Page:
So you’re ready to start dating again after 9 months of successfully NOT lying on the floor in the fetal position. You’ve stopped crying over dog food commercials and you think you’re ready to get back into the dating pool.
You put on your itty-bitty, yellow polka-dot bikini (underneath the Eskimo suit) and feebly make your way over to Match.com. You see a few profiles that look okay and you “favorite” them so you can check them out again later.
As you’re logging off, you see an article from a popular dating advice guru on How to Catch and Keep Him Forever. You click on the article and realize you have a LOT of work to do to be ready for dating. You sign up for the newsletter and those of ten other dating gurus that promise to make you the apple of every man’s eye, even if he’s only seen you from across the room for less than thirty seconds.
Each newsletter tells you to not be clingy, needy, or make him feel suffocated. You must be grounded, yet fun and flirty. You should find out what clothes and hairstyles he likes…but, you must do so with the understanding that he might be seeing other women, so you need to suck it up and be the epitome of emotional maturity while he decides which of you he wants to be with.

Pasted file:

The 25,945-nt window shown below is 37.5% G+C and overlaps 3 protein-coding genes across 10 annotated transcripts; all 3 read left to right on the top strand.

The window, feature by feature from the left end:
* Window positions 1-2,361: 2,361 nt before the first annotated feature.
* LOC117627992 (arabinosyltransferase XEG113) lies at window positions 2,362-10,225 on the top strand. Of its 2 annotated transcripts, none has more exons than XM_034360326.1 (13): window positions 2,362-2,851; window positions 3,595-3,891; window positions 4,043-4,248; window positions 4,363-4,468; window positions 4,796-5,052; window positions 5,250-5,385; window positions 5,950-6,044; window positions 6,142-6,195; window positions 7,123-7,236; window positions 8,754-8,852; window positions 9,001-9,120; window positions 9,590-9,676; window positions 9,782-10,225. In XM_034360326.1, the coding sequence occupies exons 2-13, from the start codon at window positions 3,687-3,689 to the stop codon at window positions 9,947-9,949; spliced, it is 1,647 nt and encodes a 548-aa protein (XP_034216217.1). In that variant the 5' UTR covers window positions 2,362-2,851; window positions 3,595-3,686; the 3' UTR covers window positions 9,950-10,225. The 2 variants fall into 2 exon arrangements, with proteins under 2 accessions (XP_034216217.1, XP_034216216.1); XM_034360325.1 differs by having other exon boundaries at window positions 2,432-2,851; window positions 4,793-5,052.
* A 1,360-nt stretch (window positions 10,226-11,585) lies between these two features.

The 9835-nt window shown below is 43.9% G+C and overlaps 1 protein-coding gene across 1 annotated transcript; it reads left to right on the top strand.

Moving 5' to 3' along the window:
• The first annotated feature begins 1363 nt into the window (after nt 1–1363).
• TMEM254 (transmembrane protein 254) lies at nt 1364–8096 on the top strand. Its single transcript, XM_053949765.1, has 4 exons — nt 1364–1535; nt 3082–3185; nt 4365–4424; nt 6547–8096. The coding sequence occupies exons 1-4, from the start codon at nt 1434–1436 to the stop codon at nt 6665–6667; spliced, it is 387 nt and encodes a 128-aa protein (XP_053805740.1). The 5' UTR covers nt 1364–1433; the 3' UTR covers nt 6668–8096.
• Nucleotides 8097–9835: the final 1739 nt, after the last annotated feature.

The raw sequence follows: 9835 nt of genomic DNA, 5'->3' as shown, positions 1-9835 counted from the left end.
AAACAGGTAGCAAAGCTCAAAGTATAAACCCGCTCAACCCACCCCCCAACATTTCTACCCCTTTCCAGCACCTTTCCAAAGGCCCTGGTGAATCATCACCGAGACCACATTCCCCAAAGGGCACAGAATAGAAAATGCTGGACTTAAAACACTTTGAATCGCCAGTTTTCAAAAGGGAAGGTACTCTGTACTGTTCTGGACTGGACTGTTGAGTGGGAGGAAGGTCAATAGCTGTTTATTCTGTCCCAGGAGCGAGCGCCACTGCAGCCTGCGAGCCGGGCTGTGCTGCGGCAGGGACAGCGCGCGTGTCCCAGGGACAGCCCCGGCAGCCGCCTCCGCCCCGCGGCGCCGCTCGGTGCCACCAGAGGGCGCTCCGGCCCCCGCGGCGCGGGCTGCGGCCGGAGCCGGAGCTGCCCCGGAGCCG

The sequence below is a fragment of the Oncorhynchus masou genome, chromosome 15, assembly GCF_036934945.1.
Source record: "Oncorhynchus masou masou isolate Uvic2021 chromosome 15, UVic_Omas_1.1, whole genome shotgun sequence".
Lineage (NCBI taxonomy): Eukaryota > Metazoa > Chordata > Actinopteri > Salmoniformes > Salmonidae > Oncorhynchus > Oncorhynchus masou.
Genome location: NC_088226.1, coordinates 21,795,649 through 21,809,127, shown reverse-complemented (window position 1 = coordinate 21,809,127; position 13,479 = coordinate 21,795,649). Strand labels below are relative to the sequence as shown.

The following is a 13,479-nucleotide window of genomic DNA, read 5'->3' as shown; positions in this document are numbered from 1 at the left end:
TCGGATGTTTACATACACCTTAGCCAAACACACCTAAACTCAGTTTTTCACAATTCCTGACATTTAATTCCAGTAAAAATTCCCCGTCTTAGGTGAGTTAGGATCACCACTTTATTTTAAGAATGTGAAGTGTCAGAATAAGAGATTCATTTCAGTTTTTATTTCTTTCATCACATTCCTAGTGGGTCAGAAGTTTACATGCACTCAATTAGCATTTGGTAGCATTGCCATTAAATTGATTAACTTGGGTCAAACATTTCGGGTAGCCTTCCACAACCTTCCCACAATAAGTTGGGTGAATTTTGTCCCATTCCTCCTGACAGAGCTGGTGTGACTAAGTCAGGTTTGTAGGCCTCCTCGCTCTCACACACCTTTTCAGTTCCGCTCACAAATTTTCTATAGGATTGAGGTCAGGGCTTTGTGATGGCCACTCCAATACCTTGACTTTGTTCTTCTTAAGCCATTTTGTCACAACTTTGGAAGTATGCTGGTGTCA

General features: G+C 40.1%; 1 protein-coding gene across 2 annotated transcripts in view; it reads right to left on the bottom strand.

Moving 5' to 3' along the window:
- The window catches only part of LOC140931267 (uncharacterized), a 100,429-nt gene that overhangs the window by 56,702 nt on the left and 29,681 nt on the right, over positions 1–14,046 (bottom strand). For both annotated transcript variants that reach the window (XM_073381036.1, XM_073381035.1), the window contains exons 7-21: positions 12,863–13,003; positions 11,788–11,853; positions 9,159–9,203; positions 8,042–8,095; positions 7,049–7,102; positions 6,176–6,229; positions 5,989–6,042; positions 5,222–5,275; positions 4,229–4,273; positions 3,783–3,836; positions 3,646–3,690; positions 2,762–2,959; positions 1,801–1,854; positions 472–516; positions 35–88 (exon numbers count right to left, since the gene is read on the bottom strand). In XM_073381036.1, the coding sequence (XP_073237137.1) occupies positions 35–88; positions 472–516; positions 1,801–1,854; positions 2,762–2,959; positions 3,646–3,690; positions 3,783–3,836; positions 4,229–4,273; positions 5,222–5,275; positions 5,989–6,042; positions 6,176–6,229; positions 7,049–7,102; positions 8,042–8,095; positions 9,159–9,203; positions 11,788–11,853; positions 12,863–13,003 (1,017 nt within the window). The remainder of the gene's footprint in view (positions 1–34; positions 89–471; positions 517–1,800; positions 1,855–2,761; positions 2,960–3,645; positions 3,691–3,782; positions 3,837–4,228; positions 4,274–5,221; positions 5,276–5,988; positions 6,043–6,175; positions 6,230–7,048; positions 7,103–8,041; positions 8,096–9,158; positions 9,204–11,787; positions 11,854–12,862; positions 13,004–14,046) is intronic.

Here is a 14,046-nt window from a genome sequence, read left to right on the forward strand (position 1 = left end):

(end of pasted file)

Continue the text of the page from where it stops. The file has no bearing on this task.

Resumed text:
Don’t fall into this trap. While some dating advice “gurus” do offer useful information regarding Do’s and Don’ts, it’s mostly a conditioning trap and one best avoided, especially if you have people-pleasing tendencies.
Dating After Narcissistic Abuse – A Woman’s Field Guide
Instead of signing up for programs that guarantee you will find, catch, and keep a man in less than thirty days, you should work on any vulnerabilities you have. Try to eradicate the hurtful comments that keep playing through your mind, focus on your strengths, and view yourself through fresh eyes.